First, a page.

SALT LAKE CITY (AP/ABC4) – The silvery blue waters of the Great Salt Lake sprawl across the Utah desert, having covered an area nearly the size of Delaware for much of history.
For years, though, the largest natural lake west of the Mississippi River has been shrinking and a drought gripping the American West could make this year the worst yet. The lake’s levels are expected to hit a 170-year low this year.
The receding water is already affecting the nesting spot of pelicans that are among the millions of birds dependent on the lake. Sailboats have been hoisted out of the water to keep them from getting stuck in the mud. More dry lakebed getting exposed could send arsenic-laced dust into the air that millions breathe. It blows through a region that already has some of the dirtiest wintertime air in the country because of seasonal geographic conditions that trap pollution between the mountains.
This year is primed to be especially bleak. Utah is one of the driest states in the country, and most of its water comes from snowfall. The snowpack was below normal last winter and the soil was dry, meaning much of the melted snow that flowed down the mountains soaked into the ground. Most years, the Great Salt Lake gains up to 2 feet (half a meter) from spring runoff. This year, it was just 6 inches (15 centimeters), according to experts.
The swirling dust also could speed the melting of Utah’s snow, according to research by McKenzie Skiles, a snow hydrologist at the University of Utah. Her study showed that dust from one storm made the snow so much darker that it melted a week earlier than expected. While much of that dust came from other sources, an expansion of dry lakebed raises concerns about changes to the state’s billon-dollar ski industry.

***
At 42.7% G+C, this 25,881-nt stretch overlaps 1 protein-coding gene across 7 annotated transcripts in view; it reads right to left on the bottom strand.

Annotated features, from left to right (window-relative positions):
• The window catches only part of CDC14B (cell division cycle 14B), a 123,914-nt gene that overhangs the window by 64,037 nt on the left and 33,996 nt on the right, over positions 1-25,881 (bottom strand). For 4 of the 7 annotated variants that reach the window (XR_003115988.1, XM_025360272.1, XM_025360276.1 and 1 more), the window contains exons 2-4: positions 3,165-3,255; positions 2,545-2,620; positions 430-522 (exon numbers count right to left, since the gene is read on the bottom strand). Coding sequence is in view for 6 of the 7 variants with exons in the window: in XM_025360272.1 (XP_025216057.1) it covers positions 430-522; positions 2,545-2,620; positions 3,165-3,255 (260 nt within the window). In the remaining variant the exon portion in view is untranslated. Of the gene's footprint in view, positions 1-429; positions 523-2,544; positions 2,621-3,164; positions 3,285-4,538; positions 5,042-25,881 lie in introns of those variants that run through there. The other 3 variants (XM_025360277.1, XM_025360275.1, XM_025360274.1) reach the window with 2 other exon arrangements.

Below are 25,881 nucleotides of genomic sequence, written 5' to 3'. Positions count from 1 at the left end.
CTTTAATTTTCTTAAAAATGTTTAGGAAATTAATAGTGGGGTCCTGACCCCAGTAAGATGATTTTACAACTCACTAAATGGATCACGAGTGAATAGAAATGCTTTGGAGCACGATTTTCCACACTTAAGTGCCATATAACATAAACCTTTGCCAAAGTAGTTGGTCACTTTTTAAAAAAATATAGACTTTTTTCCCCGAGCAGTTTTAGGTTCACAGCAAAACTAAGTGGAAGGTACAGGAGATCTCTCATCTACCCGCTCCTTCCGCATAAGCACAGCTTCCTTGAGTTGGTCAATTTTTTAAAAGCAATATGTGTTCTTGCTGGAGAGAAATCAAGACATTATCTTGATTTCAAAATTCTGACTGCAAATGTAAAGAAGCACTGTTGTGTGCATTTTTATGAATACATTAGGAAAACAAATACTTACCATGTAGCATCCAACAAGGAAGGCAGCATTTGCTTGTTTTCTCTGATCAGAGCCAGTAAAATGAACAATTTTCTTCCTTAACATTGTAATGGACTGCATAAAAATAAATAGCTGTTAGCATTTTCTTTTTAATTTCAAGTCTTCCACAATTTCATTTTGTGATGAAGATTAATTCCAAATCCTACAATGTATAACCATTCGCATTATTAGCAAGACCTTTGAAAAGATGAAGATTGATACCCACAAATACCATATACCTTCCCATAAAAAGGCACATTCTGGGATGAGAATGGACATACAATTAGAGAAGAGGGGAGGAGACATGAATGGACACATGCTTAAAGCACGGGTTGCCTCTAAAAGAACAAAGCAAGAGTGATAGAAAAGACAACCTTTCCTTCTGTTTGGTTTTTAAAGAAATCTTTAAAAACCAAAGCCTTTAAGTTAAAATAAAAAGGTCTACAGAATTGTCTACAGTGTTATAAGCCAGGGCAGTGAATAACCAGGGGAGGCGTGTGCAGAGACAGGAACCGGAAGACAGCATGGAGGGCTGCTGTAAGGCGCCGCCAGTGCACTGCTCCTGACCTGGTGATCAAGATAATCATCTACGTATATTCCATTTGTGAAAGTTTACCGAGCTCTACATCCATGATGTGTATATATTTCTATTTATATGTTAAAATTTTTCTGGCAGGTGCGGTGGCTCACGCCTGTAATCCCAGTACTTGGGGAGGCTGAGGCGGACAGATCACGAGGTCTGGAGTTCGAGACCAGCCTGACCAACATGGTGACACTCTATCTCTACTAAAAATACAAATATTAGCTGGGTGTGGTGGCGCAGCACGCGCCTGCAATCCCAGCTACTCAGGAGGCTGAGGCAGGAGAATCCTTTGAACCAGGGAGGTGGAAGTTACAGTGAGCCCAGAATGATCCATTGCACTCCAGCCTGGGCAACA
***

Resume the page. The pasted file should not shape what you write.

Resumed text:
A study from Utah State University says that to maintain lake levels, diverting water from rivers that flow into it would have to decrease by 30%. But for the state with the nation’s fastest-growing population, addressing the problem will require a major shift in how water is allocated and perceptions of the lake, which has a strong odor in some places caused by treated wastewater and is home to billions of brine flies.
Lindsay Whitehurst, the reporter with the Associated Press who wrote the article about the Great Salt Lake on Tuesday joined ABC4’s Rosie Nguyen on the CW30 News at 7 p.m. for an IN FOCUS discussion about her findings. She shared what led her to reporting about the topic, what jumped out to her about the story, the affect on migratory birds, the impact on people who boat and recreate on the lake, and what worries her the most through what she learned about the lake.
Rep. Tim Hawkes of Centerville, who represents the brine shrimp industry and Dr. Kevin Perry, associate professor of atmospheric science at University of Utah discussed the economic and environmental impact of the lake’s current state. They talked about which industries rely on the Great Salt Lake, how the declining levels are affecting those industries, how a smaller lake will have an impact on our snowpack, what Utahns can do to help alleviate this issue, and how dire they think the problem is right now.
Laura Vernon, the Great Salt Lake coordinator for the Utah Department of Natural Resources addressed the need for water in Utah, how that affects the level of the lake, the role of the Great Salt Lake Advisory Council as it relates to the low water levels, the key takeaways from the council’s work to help improve understanding about the impact of the lake, whether we’re close to the point of no return for the lake, what Utahns can do to help alleviate this issue, and how the Great Salt Lake influences our identity as a state with the capital city being named after it.
To watch the full IN FOCUS discussion with Whitehurst, Rep. Hawkes, Dr. Perry, and Vernon, click on the video at the top of the article.
Catch IN FOCUS discussions with ABC4’s Rosie Nguyen weeknights on the CW30 News at 7 p.m.